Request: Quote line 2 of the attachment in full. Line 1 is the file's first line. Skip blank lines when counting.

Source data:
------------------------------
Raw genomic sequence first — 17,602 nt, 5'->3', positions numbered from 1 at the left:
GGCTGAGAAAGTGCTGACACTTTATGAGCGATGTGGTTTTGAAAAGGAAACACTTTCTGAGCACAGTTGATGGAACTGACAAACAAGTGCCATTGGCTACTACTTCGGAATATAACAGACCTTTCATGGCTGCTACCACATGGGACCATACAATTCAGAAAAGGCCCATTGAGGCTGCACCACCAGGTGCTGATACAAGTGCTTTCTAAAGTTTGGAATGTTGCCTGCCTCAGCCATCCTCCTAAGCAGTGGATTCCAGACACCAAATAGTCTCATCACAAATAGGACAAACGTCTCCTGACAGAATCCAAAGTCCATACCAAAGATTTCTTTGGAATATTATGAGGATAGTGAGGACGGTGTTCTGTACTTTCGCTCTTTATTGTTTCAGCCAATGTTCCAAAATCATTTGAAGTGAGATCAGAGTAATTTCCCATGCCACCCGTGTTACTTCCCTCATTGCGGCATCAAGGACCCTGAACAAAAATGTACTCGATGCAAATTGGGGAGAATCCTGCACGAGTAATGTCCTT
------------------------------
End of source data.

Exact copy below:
GGCTGAGAAAGTGCTGACACTTTATGAGCGATGTGGTTTTGAAAAGGAAACACTTTCTGAGCACAGTTGATGGAACTGACAAACAAGTGCCATTGGCTACTACTTCGGAATATAACAGACCTTTCATGGCTGCTACCACATGGGACCATACAATTCAGAAAAGGCCCATTGAGGCTGCACCACCAGGTGCTGATACAAGTGCTTTCTAAAGTTTGGAATGTTGCCTGCCTCAGCCATCCTCCTAAGCAGTGGATTCCAGACACCAAATAGTCTCATCACAAATAGGACAAACGTCTCCTGACAGAATCCAAAGTCCATACCAAAGATTTCTTTGGAATATTATGAGGATAGTGAGGACGGTGTTCTGTACTTTCGCTCTTTATTGTTTCAGCCAATGTTCCAAAATCATTTGAAGTGAGATCAGAGTAATTTCCCATGCCACCCGTGTTACTTCCCTCATTGCGGCATCAAGGACCCTGAACAAAAATGTACTCGATGCAAATTGGGGAGAATCCTGCACGAGTAATGTCCTT